Tuesday, May 10, 2016

Sonar provides details of blockade runner, shows cargo may remain in N.C. wreck

(N.C. Natural and Cultural Resources)

Archaeologists exploring and making sonar images of a wrecked Confederate blockade runner said cargo spaces may still contain items carried on its doomed final voyage.

Bill Ray Morris, North Carolina deputy state archaeologist, told the Picket on Tuesday that sonar detected preserved sections of cargo holds in excess of 5 feet – roughly half of the original depth.

“This bodes extremely well for the preservation of a fair amount of the vessel’s cargo as we know from an eyewitness account that she was not salvaged for goods during the war,” Morris wrote in an email.

On Monday, officials announced “unprecedented detail” from the Agnes E. Fry captured via a digital, sector-scanning sonar. The press release included a sonar mosaic image (above) that showed the broken iron hull, smoke stack sections, I-beam frames, outer hull plating and more.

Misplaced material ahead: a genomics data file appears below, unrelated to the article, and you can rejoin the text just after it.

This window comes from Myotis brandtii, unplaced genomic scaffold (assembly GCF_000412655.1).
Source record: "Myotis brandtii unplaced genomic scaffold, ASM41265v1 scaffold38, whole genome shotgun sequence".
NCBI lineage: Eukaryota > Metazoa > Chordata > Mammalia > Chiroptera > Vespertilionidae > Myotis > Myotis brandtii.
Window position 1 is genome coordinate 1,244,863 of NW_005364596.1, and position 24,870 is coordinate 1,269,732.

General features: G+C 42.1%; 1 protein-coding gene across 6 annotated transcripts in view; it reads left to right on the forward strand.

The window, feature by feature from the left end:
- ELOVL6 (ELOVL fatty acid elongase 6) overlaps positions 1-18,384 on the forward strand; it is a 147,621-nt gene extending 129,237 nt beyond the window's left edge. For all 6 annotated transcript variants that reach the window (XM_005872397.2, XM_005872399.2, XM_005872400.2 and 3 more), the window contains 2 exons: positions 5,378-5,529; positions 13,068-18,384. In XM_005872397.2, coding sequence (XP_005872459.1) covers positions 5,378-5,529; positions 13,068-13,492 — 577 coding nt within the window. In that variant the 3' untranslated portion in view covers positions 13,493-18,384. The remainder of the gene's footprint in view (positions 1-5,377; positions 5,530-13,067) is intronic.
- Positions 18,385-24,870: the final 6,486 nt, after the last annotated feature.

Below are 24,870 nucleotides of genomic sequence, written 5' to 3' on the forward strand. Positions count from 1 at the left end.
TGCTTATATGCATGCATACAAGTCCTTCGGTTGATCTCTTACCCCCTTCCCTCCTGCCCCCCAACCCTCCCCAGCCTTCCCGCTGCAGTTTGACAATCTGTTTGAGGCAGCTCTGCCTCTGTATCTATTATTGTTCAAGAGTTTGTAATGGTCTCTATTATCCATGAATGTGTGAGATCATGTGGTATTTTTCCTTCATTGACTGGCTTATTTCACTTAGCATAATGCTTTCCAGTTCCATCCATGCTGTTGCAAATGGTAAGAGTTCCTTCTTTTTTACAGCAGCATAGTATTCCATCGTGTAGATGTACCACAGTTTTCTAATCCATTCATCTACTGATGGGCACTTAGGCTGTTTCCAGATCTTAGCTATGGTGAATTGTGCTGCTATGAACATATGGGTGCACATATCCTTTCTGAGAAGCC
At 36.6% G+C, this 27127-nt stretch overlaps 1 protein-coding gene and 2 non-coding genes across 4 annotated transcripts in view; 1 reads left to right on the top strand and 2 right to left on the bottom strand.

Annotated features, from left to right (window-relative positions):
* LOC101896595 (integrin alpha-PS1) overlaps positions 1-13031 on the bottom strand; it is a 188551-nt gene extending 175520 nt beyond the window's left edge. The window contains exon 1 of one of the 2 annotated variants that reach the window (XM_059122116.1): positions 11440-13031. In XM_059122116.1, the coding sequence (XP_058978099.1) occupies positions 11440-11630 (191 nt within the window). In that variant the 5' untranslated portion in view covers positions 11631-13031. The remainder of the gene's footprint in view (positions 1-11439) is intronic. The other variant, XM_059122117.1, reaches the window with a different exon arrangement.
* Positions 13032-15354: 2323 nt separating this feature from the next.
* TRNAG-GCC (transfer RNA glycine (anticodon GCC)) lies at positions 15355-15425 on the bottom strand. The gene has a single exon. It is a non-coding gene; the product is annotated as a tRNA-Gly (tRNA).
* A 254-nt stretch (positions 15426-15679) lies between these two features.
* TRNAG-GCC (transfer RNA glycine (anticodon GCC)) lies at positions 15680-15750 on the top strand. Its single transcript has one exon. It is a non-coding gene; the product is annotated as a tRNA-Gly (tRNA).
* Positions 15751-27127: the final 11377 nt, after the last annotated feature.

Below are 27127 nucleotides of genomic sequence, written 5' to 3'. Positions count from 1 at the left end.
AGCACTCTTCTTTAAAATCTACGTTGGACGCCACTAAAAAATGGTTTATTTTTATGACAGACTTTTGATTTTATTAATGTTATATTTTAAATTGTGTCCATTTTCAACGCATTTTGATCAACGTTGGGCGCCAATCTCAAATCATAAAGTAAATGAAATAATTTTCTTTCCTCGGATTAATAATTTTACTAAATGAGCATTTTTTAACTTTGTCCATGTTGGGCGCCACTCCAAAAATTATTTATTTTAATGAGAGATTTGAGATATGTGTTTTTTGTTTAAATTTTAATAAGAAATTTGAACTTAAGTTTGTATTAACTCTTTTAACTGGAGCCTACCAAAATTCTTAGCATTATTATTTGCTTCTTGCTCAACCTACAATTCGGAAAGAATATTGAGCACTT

The Agnes E. Fry made several successful runs for the Confederacy before it ran aground south of Wilmington in the closing months of the war.

The state, working with divers from the Charlotte Fire Department and Nautilus Marine Group, wants to create a 3D display of the wreck site.

The specific details visible on the computer screen in the field on our last trip, (but not, unfortunately, in the mosaic), included the hinge detail on boiler fire doors, clearly defined fire tubes within the tube plate on a partial broken boiler, a pair of collision bulkheads and what could well be the deck clamp/shelf arrangement,” Morris said.

The shipwreck was discovered Feb. 27 during a search for the ships lost during the Union campaign to blockade the port of Wilmington during the Civil War.

The mosaic, part of a project funded by the National Park Service, will allow archaeologists to create a research plan for further investigations of the blockade runner.

Morris said among the items recovered from the shipwreck are a possible homemade knife handle and a coal sample. The Scottish-made Agnes E. Fry ran aground on Dec. 27, 1864, as the crew tried to elude Federal vessels.

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